For the sake of study, an attempt at classification into 4 stages of Pavlov's viewpoints concerning psychic activity and psychology was made by the author. The first stage, i.e., before 1904 when Pavlov received the nobel prize; the second stage, from 1906 to 1914; the third stage, from 1916 to 1927, when "Lectures on the function of the Cerebral Hemispheres" was first published; and the fourth stage, from 1927 to his death.The term "highest nervous activity" was first used by Parlor to indicate the activity of the cerebral hemispheres. At the later stage what he meant by this term had become a synonym of behavior, i.e., the psychic activity as what is commonly understood. This type of activity maintains the equilibrium between an organism and the environment. That which maintains the equilibrium inside the organism itself was referred by Pavlov as the lower nervous activity.At the second stage, Pavlov regarded psychic activities as mental ones, while at the third stage, what was meant by the term psychic activity seemed to be the internal reflective activities of man and higher animal. In his later life, he began to use external behavior to mean psychic activity.In the very begining, Pavlov very much looked down upon psychology. Even at the second stage, he still had a doubt as to whether psychology had the right to become a science. He regarded the defect in psychology as a lack of spatial nature, but he did not deny psychology to be a discipline concerning the human inner world. It was at the third stage when he started to indicate explicitly the possibility for both psychology and physiology to study the highest nervous activity. But psychology must be founded on the basis of physiology of the highest nervous activity. It was not until the last stage when he began to feel the way he rejected psychology in those early years as but a sort of "zeal", and proposed that psychology and physiology be mated.
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    CHU HSI-LIANG (Huachung Teacher's College)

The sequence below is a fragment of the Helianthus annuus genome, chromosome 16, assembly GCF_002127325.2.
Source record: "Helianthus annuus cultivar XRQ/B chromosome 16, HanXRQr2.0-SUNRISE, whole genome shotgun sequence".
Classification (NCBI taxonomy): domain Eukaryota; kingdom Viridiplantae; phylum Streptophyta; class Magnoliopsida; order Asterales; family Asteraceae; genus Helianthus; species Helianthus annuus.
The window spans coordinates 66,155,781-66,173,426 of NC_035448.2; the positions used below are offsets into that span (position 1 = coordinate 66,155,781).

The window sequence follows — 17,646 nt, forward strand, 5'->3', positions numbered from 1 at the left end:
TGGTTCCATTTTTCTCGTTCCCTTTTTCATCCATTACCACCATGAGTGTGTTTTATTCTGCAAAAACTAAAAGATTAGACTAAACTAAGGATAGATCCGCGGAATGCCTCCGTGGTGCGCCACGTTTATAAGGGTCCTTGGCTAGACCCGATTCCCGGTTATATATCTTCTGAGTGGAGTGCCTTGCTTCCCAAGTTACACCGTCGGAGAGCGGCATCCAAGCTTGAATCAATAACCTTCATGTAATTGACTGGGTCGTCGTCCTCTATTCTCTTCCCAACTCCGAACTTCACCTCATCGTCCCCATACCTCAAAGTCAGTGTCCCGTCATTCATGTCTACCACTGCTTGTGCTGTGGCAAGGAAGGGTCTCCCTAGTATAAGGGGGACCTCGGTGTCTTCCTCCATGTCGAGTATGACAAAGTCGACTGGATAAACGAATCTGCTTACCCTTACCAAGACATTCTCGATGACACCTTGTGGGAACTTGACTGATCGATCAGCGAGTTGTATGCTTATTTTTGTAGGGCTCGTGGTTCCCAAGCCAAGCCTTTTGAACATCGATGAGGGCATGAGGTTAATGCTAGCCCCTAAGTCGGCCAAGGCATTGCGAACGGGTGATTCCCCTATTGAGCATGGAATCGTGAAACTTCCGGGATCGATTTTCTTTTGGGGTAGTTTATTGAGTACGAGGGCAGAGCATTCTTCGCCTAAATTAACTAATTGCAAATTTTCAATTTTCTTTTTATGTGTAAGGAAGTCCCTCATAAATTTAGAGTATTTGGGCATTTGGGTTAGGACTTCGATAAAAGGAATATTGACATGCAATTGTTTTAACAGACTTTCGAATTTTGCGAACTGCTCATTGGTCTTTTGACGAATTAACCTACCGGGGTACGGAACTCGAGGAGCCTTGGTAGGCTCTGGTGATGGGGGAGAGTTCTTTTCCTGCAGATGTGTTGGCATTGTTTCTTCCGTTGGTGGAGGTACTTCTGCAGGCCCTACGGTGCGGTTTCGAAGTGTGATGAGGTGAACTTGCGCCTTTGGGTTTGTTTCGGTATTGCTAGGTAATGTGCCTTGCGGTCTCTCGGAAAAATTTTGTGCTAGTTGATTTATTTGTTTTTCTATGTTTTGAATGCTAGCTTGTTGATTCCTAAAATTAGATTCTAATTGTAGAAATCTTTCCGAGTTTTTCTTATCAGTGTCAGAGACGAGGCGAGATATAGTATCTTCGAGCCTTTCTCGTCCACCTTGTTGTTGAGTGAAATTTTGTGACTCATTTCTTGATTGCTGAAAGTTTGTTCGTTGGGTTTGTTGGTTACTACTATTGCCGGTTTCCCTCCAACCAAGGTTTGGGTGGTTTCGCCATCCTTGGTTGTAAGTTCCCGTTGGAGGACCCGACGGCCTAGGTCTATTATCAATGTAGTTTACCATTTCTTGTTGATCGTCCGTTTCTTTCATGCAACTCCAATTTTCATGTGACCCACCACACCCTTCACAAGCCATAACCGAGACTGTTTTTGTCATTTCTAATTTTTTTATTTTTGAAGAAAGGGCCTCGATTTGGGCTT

. 1958, 2 (00): 87-100.  
    Abstract   PDF (KB) ( 64 )
    Gestalt school revolted against the method of analysis and urged that the wholenessproperties furnished the problem most worth while in psychology. But Gestaltist did not recognize that an organized whole or a Gestalt was the result of the integrated processes of the analysing and synthesizing functions of the cerebral cortex; and the so-called "phiphenomenon" was also depended on the favourable conditions of the differentiation of time and space. It is unscientific and misleading to emphasize the wholeness-properties but to reject analysis.Gestalt school regards thought as relatively independent of sensory experience and considers "insight" (Khler) as pure thinking that does not come through traced associations or results of trial and error behaviour. Evidently, for Gestaltist, it is a "fact" that knowledge is not derived from the senses and man thinks without the help of a brain!Kurt Koffka stresses the importance of the "behavioural environment" and says, "The environment is always an environment of something, so my behavioural enviournment is the environment of me and my behaviour". In reality, this is a repetition of Avenarius' the "principal co-ordination", i. e., "the indissoluble co-ordination of the self and the environment".——There is nothing but a paraphrase of subjective idealism, while Kurt Lewin asserts that we must not merely consider the environment as it objectively exists, the environment also is psychological; it has meaning for the individual. For this reason, Lewin erroneously fabricates a new term, the "psychological environment" for the study of the broader aspects of human behaviour (Koffka's "geographical environment" and "behavioural environment" included). Ihdeed! This is a simple rehash of the "principal co-ordination", à la Koffka.In short, Gestalt school insists that the whole are given in advance of experience, or Gestalten are inborn units——This is essentially Kantian apriorism (Transcendental idealism). As a matter of fact, the notion of Gestalt is not very modern but it is "scientifically a step backward".